The reason I see most writers relying on this combination is that they are not precisely directing action, which is ironic given that in other instances writers try too hard to direct and go above and beyond what they need to do as a writer, stepping on the future director’s toes. But in this case, you can and should be precise in how you envision a scene, and include new scene headings to indicate exactly where action is taking place, which will always be either inside or outside, never both.

If, for example, a scene begins inside a car and then the characters get out of the car, a lot of writers simplify with the slug INT./EXT. CAR. While this is logical, practical and easy, it is lazy writing that does not precisely direct the action the way you should in your script. When the characters are in the car, it is an interior scene. As soon as they get out of the car, we are in a new exterior scene which needs its own new slug line. Any change in time or location is a new scene which necessitates a new slug line.

The other times I frequently see INT./EXT. used is when characters are standing in a doorway talking. One character is in the house or building, the other is outside, so it seems logical that this would be both an interior and exterior shot. However, if you take a moment and think about what you’re asking of the director, you’re setting up an impossible situation. How would one shoot a scene that is both inside and outside? Go inside the walls and put half the frame inside and half outside? Probably not. As in the car example, the scene would most likely go from an interior to an exterior and back, each transition equaling a new scene requiring a new slug line. In your script, you could indicate that, for example, when the character outside was speaking we would have an interior shot with the inside person looking out at the person on their porch, and when the interior person was responding, the shot could move to an exterior shot looking in at the inside person. Or we could shoot the entire scene from the outside looking at the doorway, or the inside looking out. There are many different ways these scenes could be shot, and that is up to you and your style and vision for the scenes, but  each change in location, even moving between a doorway and a porch, is a new scene requiring new slug line.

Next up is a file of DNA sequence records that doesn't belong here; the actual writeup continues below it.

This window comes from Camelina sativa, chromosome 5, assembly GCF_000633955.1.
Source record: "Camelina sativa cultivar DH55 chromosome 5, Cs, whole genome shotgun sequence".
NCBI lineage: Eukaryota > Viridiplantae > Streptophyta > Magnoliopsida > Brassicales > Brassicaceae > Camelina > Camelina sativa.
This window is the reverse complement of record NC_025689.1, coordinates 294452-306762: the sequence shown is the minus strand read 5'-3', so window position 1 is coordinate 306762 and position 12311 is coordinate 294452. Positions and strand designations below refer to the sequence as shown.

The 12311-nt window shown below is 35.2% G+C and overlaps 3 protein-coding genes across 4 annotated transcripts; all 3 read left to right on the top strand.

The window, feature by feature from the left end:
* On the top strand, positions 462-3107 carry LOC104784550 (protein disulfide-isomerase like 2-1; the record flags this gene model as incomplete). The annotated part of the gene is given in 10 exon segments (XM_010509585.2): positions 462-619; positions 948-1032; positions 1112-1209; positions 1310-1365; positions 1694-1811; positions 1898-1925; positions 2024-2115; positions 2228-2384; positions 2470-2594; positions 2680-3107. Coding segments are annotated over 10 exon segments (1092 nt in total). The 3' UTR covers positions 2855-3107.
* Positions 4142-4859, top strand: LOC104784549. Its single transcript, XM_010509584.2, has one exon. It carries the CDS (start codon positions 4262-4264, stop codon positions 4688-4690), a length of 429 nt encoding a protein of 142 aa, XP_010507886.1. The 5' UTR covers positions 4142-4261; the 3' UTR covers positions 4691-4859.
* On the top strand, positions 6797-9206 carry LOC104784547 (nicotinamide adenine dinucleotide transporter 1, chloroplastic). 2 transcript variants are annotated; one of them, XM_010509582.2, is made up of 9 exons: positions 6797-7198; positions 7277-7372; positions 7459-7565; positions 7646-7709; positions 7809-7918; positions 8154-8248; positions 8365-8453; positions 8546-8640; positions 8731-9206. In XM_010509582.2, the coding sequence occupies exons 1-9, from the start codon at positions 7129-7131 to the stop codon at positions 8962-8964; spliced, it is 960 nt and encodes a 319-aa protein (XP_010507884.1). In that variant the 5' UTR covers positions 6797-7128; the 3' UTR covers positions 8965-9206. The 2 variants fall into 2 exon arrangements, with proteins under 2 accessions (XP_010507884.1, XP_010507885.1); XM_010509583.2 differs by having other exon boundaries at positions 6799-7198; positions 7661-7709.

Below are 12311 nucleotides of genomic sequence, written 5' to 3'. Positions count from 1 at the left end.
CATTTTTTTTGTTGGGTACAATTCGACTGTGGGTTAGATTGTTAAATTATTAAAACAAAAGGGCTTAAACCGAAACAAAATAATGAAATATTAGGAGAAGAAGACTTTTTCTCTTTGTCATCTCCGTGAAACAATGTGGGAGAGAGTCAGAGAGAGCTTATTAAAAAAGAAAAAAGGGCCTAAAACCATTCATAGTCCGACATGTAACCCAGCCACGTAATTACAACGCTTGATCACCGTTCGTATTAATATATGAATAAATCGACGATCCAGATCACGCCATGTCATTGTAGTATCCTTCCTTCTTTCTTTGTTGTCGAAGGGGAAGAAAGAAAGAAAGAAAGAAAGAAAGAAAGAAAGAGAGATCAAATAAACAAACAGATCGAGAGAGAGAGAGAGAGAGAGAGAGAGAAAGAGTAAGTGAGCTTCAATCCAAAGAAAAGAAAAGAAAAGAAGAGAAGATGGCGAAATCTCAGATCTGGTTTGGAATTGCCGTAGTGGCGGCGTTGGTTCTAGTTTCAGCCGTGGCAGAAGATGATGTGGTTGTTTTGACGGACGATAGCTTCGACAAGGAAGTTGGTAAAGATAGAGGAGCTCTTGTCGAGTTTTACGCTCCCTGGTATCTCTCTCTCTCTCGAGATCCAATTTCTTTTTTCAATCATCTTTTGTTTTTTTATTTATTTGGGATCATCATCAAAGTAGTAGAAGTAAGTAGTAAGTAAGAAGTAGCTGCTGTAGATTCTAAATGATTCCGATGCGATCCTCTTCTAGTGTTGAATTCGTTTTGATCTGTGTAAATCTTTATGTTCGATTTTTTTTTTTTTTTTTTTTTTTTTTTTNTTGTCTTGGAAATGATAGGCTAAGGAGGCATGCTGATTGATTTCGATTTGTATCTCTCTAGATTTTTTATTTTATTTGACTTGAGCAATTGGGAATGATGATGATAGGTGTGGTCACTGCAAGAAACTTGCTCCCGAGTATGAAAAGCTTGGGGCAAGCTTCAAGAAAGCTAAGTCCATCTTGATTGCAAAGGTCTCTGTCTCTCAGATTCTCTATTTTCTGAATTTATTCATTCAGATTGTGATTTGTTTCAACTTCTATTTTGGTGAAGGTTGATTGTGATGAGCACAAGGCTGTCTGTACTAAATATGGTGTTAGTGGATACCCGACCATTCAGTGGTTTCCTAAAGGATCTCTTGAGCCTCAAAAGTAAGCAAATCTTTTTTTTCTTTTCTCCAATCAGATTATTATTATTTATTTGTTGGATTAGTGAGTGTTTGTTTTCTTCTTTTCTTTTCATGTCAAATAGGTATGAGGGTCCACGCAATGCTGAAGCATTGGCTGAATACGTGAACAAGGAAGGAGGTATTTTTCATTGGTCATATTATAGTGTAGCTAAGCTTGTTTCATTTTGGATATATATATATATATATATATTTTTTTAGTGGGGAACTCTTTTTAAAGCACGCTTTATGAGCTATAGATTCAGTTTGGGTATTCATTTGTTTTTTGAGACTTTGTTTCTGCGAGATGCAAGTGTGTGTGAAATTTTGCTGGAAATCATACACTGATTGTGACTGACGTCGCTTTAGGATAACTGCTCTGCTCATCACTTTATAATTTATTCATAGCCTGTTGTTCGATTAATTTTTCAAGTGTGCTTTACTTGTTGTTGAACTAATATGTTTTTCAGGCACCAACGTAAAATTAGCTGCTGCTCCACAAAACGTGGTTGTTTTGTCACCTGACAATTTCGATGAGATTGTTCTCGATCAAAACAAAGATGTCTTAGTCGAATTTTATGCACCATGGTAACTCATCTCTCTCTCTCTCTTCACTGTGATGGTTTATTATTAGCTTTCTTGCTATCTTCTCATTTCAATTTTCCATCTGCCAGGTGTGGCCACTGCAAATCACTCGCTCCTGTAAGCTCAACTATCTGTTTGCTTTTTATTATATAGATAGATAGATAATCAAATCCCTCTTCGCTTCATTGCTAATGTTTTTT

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Busy is not active05.13.11

One of the things I am constantly telling writers to do is to make their characters more active. If you’ve ever taken a screenwriting course or read a book on the subject, you’ve most likely heard the advice that your hero should not be passive. A simple and often used solution to the problem of passivity is to make the character busy, to give them something to do in every moment, even if it is small, meaningless gestures or actions. This is not the solution to the problem of passivity, and it is not what is meant by having an active hero.

It helped me understand the concept of passivity when I started to think of it as reactivity. A passive hero reacts to things that happen to him, rather than proactively making things happen. An active hero is not just a literally active character-someone who is constantly in motion or moving. An active hero is a hero who is constantly working towards a goal by doing things that they believe will help them achieve their goal. A passive hero can still be extremely active, they may be a racecar driver who does triathalons on the weekend and can’t sit still, but that alone does not make them an active, non-passive hero, it just makes them busy.  If said hero’s goal was to publish a novel, then all of that activity would be useless busy work that would not at all help contribute to the completion of that goal. In this case, more mundane, quiet non-active pursuits, such as sitting at a computer and writing, would be the truly active things the hero needed to do. The triathalons are physically and literally more active than sitting at a computer and typing, but do not push the hero closer to completing and publishing his novel.

When you are told your hero is passive and needs to be more active, don’t simply inject busy work and imagine that this is going to magically transform them from passive to active. Think about the goal. What does your hero want? What are they doing to make that goal happen? Any activity that is not in some way related to the pursuit of the goal is not helping to make them less passive and more active, it is just making them busy.